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Improved Productivity: A 12-Step Program

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Productivity can seem so elusive at times. It can be hard to prioritize, manage the workload and stay focused, but with a few simple steps and a good dose of discipline, you can be on your way to more control over your days.

  1. Plan your exit. Productivity for tomorrow starts today. Set a time to leave the office and stick with it. An hour before that time, have a wrap-up alarm remind you to start wrapping things up for the day, a great tip from organizational and productivity guru Julie Morgenstern in her book, “Never Check E-Mail in the Morning”.
  2. Plan tomorrow. Set your intentions and priorities for tomorrow during the last hour of your day so that you hit the ground running.
  3. Set your boundaries. At quitting time, turn off the computer (completely off so that you’re not tempted to “quickly” check your email), turn off the light, and shut the door. Don’t return until it’s time to work tomorrow.
  4. Honor a bedtime routine. Two or three hours before you want to be asleep, begin a routine of winding down. This will be different for every person, but it might include: no more phone calls or connectivity with the outside world (unless it’s an emergency, of course), no more talk about work, a bath or shower, a cup of hot tea, light reading, journal writing, no television, and lights out at a set time.
  5. Start the day off right. Wake up at a set time. Exercise or do yoga for fifteen or twenty minutes, unless you have another workout routine that you prefer. Eat a healthy breakfast (don’t skip this, as it affects your energy levels for the rest of the day). Set out with the right intention for your day by taking care of yourself first.
  6. Maintain your boundaries. Don’t immediately go to your office and start checking emails or news feeds. You’ll be at your computer all day. Take some time for yourself and other priorities in your life, or they’re less likely to get done later in the day, especially after work.  Have some coffee, write in your journal, read, or go for a walk. Just take some time for yourself before jumping into your work day.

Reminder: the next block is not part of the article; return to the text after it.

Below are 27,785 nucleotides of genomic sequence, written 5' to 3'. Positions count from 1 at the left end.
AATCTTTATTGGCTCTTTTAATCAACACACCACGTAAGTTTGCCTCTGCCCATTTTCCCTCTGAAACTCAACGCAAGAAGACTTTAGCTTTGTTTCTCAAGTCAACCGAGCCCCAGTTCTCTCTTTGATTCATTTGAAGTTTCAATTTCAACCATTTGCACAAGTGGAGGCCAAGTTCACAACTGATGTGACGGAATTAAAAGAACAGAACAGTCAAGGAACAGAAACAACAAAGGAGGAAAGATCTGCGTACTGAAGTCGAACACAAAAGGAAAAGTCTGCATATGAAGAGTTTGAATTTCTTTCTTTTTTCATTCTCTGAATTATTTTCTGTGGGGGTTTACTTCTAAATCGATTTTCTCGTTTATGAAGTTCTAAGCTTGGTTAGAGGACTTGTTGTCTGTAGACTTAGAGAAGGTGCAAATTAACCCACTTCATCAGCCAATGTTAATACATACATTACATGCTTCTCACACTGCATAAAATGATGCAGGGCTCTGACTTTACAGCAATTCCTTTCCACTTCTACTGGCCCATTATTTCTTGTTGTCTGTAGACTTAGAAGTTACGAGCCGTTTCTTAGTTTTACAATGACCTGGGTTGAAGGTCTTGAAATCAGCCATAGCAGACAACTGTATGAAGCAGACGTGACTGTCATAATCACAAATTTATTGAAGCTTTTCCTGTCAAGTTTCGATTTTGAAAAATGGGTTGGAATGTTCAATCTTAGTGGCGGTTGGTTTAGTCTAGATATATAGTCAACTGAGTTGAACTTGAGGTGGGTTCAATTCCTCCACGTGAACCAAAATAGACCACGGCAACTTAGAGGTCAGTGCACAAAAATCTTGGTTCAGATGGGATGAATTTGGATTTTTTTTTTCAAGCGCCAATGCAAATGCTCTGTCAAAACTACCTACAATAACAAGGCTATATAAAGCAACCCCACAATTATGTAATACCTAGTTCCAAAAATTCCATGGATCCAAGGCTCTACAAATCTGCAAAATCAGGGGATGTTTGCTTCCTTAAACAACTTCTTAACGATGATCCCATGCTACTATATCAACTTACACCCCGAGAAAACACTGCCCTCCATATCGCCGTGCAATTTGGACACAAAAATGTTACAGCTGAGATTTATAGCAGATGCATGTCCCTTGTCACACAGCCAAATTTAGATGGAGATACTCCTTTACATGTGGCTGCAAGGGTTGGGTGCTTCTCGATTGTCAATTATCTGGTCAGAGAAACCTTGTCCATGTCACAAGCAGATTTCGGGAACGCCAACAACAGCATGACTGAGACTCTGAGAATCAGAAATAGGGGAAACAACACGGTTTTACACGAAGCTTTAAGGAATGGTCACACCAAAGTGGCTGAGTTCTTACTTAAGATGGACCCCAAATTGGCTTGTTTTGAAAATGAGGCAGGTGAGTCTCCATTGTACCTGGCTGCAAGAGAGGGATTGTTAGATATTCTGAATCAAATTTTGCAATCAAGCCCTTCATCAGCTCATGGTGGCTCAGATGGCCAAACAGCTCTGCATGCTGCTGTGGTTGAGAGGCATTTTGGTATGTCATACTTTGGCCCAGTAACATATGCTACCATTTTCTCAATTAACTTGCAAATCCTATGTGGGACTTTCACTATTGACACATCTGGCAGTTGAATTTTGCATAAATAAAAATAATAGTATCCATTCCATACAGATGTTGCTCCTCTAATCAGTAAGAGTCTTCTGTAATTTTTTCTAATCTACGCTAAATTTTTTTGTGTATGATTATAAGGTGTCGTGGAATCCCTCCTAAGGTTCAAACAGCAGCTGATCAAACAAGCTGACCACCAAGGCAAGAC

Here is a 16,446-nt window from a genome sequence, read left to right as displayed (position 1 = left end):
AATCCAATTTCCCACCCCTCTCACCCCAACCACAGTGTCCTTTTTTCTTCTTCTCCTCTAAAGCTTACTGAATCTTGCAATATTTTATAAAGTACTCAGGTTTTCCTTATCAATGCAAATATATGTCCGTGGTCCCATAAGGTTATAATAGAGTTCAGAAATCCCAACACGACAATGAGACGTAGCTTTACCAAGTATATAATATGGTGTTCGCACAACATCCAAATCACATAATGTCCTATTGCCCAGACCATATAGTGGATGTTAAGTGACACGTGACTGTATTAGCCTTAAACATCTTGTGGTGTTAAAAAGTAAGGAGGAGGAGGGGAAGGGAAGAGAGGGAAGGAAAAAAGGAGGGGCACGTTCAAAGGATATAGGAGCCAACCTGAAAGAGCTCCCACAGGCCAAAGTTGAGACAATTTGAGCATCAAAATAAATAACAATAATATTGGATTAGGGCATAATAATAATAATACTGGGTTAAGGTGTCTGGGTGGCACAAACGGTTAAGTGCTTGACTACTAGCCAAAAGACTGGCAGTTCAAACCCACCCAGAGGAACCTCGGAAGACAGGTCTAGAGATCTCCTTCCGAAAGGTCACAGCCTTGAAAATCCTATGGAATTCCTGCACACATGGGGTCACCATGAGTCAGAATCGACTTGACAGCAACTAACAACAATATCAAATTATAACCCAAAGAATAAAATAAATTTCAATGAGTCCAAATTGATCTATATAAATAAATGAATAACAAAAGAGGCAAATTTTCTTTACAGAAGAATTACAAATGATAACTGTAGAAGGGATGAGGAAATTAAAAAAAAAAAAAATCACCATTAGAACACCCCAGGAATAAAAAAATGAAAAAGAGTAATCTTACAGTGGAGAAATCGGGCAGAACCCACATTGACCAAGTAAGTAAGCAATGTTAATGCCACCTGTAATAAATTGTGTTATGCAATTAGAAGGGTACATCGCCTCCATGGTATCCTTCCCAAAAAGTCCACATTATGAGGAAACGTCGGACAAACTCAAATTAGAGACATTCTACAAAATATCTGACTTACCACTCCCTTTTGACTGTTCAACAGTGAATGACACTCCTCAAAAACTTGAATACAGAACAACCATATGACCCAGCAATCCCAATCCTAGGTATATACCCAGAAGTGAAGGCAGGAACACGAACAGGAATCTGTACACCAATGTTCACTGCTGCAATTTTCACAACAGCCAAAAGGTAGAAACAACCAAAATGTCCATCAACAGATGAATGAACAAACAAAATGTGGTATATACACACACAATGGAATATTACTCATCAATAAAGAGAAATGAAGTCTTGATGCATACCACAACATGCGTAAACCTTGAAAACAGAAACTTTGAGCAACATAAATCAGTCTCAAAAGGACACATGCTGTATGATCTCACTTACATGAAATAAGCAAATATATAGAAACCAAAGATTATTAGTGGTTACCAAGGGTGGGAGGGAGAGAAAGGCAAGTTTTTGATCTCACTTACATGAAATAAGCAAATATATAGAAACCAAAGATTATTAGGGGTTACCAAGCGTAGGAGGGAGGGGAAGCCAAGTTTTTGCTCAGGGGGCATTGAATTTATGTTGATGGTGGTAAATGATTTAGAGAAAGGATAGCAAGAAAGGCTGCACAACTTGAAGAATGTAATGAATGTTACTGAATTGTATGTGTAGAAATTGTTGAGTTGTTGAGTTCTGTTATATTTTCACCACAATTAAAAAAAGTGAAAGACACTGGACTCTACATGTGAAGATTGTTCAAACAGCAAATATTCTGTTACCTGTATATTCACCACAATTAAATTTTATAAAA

7. Avoid or limit email time. Avoid checking your email right when you go to the office, or if you prefer seeing if anything important is waiting, at least limit your time to fifteen minutes so that it doesn’t distract you from more important tasks. Email is a huge time suck; if you don’t control it, it will control you.
  8. Avoid or limit news feeds and social networks. This is another time-suck that easily distracts from other priorities. Set specific times for keeping up with the latest news and updates, and then be diligent about staying away from the distractions.
  9. Start with your list. Jump right to your list of intentions and priorities that you jotted down the previous day. You were probably much more focused and honest about what needed your attention when you were planning it out with a clear head. First thing in the morning, it’s easy to want to procrastinate or give too much importance to trivial tasks and to-dos.
  10. Check in often. Set yourself an alarm for every hour or two. Don’t let yourself get too far off base from your intention/priority list. If you do get derailed, at least you’ll not lose much time this way.
  11. Work in blocks. In a business, it’s easy to have a wide variety of different types of tasks. There might be client work, writing and publishing, and marketing-related tasks to be done. Groups these tasks and complete them in scheduled blocks of time, say two- or three-hour sittings.
  12. Stay disciplined. When you finish with a particular type of task, like work for a specific client, don’t pick up that client’s work again until his/her designated time comes back around again. It’s easy to be tempted to do “just one more thing” for a project, especially when clients are emailing feedback and updates throughout the day, but avoid the temptation. Treat all time blocks with equal importance, whether you’re working on client projects or doing lead generation tasks. It’s all important, and if you don’t maintain a balance between current work and future prospects, you’ll experience peaks and valleys with your revenue as well.